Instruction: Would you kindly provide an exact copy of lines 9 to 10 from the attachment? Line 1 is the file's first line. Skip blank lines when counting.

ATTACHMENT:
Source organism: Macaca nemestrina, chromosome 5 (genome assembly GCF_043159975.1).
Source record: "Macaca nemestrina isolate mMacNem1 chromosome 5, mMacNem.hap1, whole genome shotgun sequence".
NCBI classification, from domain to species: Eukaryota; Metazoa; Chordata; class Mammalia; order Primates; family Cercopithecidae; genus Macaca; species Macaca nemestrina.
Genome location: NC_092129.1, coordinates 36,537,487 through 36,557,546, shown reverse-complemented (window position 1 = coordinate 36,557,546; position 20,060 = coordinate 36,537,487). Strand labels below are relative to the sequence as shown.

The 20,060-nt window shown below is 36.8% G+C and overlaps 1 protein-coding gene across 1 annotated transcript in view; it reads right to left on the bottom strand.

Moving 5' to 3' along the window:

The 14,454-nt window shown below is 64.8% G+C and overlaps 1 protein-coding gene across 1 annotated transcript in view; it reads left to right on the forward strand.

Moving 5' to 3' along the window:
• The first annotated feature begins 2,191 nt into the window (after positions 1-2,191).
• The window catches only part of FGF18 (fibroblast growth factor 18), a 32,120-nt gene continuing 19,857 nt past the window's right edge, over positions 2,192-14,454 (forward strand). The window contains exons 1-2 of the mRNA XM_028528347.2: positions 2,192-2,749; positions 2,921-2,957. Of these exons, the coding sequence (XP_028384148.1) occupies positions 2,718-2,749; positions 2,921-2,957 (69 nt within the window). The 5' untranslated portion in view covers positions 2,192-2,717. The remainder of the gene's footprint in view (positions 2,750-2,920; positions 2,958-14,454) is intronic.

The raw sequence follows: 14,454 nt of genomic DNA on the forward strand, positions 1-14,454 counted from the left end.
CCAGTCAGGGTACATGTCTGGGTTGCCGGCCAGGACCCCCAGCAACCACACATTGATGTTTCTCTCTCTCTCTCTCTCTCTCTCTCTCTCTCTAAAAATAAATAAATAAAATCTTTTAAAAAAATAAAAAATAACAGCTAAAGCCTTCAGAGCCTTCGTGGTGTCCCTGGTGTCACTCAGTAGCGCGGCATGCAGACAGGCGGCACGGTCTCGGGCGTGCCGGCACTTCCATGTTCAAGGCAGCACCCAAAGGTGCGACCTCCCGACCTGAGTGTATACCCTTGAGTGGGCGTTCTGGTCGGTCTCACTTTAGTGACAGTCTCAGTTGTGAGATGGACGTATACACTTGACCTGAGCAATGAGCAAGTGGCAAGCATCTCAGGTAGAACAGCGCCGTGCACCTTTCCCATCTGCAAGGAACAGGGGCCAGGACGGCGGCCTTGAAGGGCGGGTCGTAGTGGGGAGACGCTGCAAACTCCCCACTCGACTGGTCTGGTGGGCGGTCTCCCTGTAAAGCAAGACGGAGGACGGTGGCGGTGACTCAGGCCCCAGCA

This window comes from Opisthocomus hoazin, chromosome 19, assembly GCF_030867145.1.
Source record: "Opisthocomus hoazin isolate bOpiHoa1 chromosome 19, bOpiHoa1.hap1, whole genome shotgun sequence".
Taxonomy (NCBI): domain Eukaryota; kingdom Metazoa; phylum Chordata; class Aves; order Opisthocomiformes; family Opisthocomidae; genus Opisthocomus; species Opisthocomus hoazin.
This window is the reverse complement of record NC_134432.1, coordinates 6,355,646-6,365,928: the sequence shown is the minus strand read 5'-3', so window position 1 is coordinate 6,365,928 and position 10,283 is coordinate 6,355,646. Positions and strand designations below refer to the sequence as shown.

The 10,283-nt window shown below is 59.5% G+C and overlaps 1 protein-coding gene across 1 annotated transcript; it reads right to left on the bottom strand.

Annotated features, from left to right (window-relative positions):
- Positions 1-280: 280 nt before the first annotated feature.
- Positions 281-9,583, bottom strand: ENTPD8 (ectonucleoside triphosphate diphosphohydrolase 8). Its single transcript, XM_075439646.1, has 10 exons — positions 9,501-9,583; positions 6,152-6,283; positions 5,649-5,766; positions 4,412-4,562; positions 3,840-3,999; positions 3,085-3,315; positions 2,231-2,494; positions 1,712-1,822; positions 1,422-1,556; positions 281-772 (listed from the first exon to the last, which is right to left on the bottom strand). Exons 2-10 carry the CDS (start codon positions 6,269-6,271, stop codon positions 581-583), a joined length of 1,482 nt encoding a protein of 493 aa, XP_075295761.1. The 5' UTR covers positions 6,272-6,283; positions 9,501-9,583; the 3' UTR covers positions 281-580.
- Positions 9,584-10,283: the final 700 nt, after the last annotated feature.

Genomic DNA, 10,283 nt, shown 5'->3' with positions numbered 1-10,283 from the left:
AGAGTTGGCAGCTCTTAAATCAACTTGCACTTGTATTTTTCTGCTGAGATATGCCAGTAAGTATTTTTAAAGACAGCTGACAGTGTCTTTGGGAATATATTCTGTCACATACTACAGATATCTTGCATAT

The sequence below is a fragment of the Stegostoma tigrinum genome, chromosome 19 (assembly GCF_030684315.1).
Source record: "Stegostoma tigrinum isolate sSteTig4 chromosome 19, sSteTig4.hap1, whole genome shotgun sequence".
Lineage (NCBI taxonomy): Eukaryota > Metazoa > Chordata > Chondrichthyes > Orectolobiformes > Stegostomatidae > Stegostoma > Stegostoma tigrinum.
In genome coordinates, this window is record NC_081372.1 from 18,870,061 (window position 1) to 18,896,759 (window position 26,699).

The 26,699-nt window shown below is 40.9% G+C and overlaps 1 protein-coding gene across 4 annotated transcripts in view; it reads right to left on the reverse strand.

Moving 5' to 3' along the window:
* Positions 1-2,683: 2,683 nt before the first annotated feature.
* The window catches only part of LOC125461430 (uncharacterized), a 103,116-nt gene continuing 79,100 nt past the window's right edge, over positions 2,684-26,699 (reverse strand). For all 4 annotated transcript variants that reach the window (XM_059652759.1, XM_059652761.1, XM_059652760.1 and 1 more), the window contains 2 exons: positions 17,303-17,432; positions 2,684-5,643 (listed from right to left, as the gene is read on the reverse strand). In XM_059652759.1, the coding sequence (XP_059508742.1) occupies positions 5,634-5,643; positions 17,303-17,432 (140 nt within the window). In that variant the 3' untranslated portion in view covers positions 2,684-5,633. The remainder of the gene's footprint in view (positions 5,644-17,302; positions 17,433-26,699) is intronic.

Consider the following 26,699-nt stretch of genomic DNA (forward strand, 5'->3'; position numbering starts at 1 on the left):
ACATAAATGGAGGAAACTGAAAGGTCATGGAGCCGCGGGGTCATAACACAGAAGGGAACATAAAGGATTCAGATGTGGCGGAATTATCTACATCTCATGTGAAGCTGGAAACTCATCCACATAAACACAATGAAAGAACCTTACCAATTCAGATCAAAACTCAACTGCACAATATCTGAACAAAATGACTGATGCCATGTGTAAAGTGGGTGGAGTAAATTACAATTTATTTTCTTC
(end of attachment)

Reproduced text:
• The first annotated feature begins 2,191 nt into the window (after positions 1-2,191).
• The window catches only part of FGF18 (fibroblast growth factor 18), a 32,120-nt gene continuing 19,857 nt past the window's right edge, over positions 2,192-14,454 (forward strand). The window contains exons 1-2 of the mRNA XM_028528347.2: positions 2,192-2,749; positions 2,921-2,957. Of these exons, the coding sequence (XP_028384148.1) occupies positions 2,718-2,749; positions 2,921-2,957 (69 nt within the window). The 5' untranslated portion in view covers positions 2,192-2,717. The remainder of the gene's footprint in view (positions 2,750-2,920; positions 2,958-14,454) is intronic.